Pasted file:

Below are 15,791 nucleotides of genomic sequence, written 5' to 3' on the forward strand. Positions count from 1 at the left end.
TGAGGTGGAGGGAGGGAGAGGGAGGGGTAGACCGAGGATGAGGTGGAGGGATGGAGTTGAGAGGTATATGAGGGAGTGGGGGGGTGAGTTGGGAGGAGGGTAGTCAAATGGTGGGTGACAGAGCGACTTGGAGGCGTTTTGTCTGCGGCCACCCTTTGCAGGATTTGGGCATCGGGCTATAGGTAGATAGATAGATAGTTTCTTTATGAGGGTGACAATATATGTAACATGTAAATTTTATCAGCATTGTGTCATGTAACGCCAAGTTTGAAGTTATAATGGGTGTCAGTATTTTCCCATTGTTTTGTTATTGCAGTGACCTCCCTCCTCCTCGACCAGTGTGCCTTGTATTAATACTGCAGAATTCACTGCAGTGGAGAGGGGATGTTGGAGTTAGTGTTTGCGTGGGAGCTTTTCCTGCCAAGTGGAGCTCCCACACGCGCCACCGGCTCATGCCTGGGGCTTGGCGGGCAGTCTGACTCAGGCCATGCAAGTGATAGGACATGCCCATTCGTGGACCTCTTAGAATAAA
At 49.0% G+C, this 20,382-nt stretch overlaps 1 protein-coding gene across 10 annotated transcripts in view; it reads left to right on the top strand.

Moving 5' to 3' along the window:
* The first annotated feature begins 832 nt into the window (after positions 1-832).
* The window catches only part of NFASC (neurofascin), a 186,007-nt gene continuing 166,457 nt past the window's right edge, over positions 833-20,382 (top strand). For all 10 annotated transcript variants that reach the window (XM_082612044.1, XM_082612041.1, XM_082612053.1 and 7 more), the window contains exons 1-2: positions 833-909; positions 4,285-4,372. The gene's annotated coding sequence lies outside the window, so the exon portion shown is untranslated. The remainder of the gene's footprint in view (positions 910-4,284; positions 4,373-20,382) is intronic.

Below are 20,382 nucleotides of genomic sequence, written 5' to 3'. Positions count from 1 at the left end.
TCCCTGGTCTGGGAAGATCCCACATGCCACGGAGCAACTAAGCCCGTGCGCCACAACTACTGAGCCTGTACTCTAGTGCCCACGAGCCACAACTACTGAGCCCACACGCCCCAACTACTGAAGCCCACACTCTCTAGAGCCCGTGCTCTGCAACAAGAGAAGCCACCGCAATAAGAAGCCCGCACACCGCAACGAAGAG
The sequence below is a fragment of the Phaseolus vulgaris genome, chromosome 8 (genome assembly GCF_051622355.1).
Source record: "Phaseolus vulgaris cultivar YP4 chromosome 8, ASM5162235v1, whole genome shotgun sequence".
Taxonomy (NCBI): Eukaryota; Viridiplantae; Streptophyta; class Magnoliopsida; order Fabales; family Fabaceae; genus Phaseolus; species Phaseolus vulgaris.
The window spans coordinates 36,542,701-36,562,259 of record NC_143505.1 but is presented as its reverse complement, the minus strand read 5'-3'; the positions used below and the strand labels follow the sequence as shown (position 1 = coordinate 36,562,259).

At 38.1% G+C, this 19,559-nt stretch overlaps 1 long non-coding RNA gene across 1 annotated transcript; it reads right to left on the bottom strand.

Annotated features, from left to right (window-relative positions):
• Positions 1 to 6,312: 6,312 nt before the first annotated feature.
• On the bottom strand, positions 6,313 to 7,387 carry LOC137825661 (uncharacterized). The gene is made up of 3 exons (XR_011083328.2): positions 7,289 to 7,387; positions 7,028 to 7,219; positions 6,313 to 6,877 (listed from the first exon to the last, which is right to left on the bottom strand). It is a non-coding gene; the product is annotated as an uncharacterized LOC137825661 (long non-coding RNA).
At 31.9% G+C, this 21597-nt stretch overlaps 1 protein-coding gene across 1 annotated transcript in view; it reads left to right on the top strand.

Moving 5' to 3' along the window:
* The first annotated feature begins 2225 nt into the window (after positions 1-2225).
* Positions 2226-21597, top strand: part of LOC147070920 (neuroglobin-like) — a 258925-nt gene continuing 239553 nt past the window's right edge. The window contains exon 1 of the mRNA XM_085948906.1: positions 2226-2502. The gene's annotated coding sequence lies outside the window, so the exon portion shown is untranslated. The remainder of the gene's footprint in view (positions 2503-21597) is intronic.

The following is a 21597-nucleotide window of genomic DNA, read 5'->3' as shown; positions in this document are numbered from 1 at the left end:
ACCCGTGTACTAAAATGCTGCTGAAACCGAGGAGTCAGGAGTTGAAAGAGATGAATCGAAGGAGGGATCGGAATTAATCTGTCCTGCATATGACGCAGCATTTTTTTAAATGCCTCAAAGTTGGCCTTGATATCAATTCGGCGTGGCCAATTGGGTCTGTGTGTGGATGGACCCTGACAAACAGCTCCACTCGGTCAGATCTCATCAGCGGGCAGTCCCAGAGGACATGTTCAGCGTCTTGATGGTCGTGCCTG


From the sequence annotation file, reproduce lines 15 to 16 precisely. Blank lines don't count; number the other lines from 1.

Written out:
• Positions 1 to 6,312: 6,312 nt before the first annotated feature.
• On the bottom strand, positions 6,313 to 7,387 carry LOC137825661 (uncharacterized). The gene is made up of 3 exons (XR_011083328.2): positions 7,289 to 7,387; positions 7,028 to 7,219; positions 6,313 to 6,877 (listed from the first exon to the last, which is right to left on the bottom strand). It is a non-coding gene; the product is annotated as an uncharacterized LOC137825661 (long non-coding RNA).